Big Things will happen for NSC with the Panama Canal Expansion
As an owner of both CSX and NSC, I have also posted the following info on the CSX board:
The expansion is scheduled to be completed in about 20 months. Eastern rails (CSX, NSC) will see much more new business from this expansion. Bigger ships will pass through the canal, bypassing the West Coast and picking up and delivering their goods directly to the East Coast. The Eastern rails will haul these goods and they are currently investing large amounts of capital in preparation for the completion of the expansion. They will hit the ground running. Long term shareholders need only to exercise patience.
from what i've read the railroads aren't seeing any change in demand by the shipping lines, which is good because the last thing you need is the freight bound for new york city, philly, or boston coming into baltimore and either being trucked to it destination or having to charge rates 20% of what they get now just to keep it on the rails, not to mention a rate war with bnsf/up for traffic going east just to keep it on the west coast, so far it looks like business as usual.
I am not so sure that the widening of the Panama canal will help that much. It will mean more freight coming around to the East Coast, but the majority of it will be for the coastal cities and will move by truck. The eastern rails will pick up freight going into the eastern mid-west (OH, IN, IL, KY), but will lose some of the West Coast freight that is now handed off to them from the Western rails.
In early 2015, an additional new lane will open for larger ships that will accommodate ships that are 250% larger than the maximum sized ship that can cross using today's Panama Canal. These new ships will be able to carry 12,500 containers whereas the current Canal can only accept ships carrying 5,000 containers. Assuming 12,500 containers were on a train that train would be over 20 miles long. Imagine that, 20 miles long!
When the project is completed in 2015, ports on the East Coast and Gulf Coast will be able to compete for business that until now has been dominated by West Coast ports. Experts at the U.S. Army Corps of Engineers (USACE) call the Panama Canal expansion a likely “game changer” for U.S. trade, potentially redistributing the market share of each coast’s ports, as well as opening up new import and export markets for agricultural and other products along inland waterways.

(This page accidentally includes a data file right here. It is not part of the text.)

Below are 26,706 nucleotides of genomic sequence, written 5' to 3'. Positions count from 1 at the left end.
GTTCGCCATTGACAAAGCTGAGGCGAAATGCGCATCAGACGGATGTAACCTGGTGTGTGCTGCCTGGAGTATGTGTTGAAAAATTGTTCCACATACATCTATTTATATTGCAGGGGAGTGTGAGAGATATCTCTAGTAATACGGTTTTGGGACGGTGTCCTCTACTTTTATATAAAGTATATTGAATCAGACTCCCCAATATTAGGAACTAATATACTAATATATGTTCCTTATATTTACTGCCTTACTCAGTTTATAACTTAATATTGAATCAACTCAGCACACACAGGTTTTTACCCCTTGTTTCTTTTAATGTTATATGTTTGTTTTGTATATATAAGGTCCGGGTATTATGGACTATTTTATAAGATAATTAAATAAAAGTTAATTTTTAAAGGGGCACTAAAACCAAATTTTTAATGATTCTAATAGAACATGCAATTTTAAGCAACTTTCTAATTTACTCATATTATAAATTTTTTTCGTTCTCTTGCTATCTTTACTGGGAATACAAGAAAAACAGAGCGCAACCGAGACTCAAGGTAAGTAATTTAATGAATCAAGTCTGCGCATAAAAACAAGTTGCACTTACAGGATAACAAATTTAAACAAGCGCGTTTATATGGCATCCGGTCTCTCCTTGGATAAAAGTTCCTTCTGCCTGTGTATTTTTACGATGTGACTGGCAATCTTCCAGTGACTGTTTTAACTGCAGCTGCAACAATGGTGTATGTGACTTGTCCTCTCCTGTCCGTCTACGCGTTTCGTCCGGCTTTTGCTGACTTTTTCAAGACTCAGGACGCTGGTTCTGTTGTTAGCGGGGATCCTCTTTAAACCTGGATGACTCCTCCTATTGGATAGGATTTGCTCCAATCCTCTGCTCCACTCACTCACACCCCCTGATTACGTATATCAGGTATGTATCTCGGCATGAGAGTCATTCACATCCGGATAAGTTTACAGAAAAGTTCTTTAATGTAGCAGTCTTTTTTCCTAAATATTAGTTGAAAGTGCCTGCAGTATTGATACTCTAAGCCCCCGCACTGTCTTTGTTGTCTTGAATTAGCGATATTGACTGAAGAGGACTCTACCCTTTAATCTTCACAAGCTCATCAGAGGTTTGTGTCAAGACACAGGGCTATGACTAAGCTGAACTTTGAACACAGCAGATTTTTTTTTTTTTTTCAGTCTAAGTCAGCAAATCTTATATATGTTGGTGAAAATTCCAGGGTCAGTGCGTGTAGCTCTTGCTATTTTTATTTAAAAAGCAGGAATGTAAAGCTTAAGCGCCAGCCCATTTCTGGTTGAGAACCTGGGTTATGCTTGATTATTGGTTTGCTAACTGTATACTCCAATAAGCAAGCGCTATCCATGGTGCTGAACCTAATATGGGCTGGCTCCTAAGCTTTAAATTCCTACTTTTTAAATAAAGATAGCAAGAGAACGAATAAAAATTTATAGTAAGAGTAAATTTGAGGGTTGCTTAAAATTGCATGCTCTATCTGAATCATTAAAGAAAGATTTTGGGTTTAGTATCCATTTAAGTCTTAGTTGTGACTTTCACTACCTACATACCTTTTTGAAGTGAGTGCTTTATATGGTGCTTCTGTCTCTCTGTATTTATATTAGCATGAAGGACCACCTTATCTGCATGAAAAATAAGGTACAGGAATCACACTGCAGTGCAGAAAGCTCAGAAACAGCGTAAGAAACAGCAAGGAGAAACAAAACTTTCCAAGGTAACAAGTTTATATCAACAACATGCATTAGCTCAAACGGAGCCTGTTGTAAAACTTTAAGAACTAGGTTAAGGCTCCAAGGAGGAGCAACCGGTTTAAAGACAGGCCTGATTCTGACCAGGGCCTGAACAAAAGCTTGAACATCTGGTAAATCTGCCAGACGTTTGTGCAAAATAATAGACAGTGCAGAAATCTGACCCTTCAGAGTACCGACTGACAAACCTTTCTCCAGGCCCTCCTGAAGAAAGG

Maryland’s Port of Baltimore has a deep harbor, but its old railroad tunnel exiting the port terminals is not tall enough for today’s double-stacked trains to pass through.16 As a solution, the major railroad company CSX is planning to build a new intermodal rail transfer facility that will facilitate moving double-stacked trains away from the port.17 The Port of Miami, in Florida, has starting boring twin tunnels that would allow big-rig trucks entering or leaving the port to bypass downtown Miami streets, at a cost of $607 million.
Ports have also partnered with railroad companies to build new rail corridors to move containers inland more quickly from EC/GC ports. As one example, the railroad company Norfolk Southern has built the Heartland Corridor, which makes more rail tracks available, allows the loading of double-stacked containers on its trains, and increases freight rail capacity between Virginian ports and the Midwest.19 Norfolk Southern had to blast through more than two dozen Appalachian Mountain passes in West Virginia, Virginia, and Kentucky so these double-stacked trains could pass through with a higher vertical clearance.